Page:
Sheriff of America’s Deadliest Police Force Caught on Camera Admitting Killing Suspects Is ‘Better Financially’

Sheriff Donny Youngblood
Sheriff Donny Youngblood
Screenshot: KERO-TV (YouTube)

A recently discovered video of a California sheriff talking to law enforcement officers shows Kern County’s chief lawman explaining that killing citizens is better than wounding or injuring them because it costs less money and makes the family “go away.”


Although Kern County had a population of 875,000 people in 2015, its law enforcement officers were responsible for more deaths than any other county in America that year, according to The Guardian. During that year, Kern County deputies and Bakersfield, Calif., police killed 1.5 people for every 100,000 residents, more than three times the rate of Los Angeles County and 10 times the rate of the New York City Police Department in 2015.

The Kern County Sheriff’s Department is led by Donny Youngblood, who has served as sheriff of the county for more than a decade. During his first campaign in 2006, Youngblood spoke to a group of police officers, telling the cops that shooting to kill was better financially for his department.

“You know what happens when a guy makes a bad shooting and somebody kills them?” Youngblood explained. “Three million bucks and the family goes away after a long back-and-forth.

“When a deputy shoots someone in the streets, which way do you think is better financially—to cripple them or kill them—for the county?” Youngblood asked.

When someone replied, “Kill them,” Youngblood responded, “Absolutely. Because if they’re crippled, we get to take care of them for life. And that cost goes way up.”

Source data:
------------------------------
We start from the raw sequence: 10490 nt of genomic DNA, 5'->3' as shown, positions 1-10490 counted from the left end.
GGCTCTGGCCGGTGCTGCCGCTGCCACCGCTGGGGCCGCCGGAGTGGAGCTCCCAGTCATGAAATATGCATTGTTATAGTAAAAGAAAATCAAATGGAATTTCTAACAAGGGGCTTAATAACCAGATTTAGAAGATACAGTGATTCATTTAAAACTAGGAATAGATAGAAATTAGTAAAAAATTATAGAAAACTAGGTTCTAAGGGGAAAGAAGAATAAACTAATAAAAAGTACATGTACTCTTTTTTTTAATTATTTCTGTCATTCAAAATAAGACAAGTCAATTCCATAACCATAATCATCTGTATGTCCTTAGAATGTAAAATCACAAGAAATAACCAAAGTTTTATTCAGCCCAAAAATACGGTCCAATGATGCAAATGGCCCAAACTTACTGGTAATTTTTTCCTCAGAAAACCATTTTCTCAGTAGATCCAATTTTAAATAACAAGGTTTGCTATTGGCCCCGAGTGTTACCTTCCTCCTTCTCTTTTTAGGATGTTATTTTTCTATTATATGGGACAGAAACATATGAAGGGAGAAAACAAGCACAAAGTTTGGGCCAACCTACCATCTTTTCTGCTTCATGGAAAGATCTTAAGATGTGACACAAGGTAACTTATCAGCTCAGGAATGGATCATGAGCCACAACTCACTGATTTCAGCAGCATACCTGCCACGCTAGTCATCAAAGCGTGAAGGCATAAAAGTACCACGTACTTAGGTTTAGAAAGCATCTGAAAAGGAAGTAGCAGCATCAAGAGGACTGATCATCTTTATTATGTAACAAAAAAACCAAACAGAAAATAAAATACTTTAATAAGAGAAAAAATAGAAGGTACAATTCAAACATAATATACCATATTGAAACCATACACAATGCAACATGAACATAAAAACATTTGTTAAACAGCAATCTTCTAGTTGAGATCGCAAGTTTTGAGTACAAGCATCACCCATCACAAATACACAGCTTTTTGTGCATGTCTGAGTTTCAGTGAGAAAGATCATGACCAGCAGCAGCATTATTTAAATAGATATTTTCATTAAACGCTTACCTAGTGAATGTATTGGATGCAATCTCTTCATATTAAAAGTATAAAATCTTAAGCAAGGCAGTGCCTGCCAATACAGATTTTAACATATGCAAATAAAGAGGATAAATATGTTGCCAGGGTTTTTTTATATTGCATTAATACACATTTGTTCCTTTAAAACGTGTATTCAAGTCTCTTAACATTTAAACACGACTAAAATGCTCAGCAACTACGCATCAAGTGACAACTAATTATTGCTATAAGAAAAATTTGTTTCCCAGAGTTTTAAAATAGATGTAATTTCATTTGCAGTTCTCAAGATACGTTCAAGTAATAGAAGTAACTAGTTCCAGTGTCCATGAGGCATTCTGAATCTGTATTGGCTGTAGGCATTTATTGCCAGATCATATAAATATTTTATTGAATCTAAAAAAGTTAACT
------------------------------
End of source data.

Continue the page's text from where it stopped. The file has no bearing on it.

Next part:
The video was uploaded to Facebook by the Kern County Detention Officers Association on Monday and called for the sheriff to be replaced. The group told The Guardian that the full hour of video contains even more concerning quotes and said that the group was “disgusted” by the video.

“But we have been disgusted with Donny Youngblood’s leadership for more than a decade,” said Chris Ashley, director of the KCDOA.


Youngblood is running for re-election against his chief deputy, Justin Fleeman, marking the first time that the sheriff has faced an opponent since taking office. Fleeman has been endorsed by all three unions of officers in Kern County’s Sheriff’s Department.

Shooting to kill is a tactic that has long been rumored to be a mantra of officers across the country. The “dead men tell no tales” philosophy is employed by cops because, frankly, it works.


In 2017 The Root examined over 10,000 cases between 2007 and 2017 and found only five incidents in which police were convicted for on-duty killings.


During Youngblood’s time as sheriff, a Kern County deputy has never been charged with an on-duty police killing.

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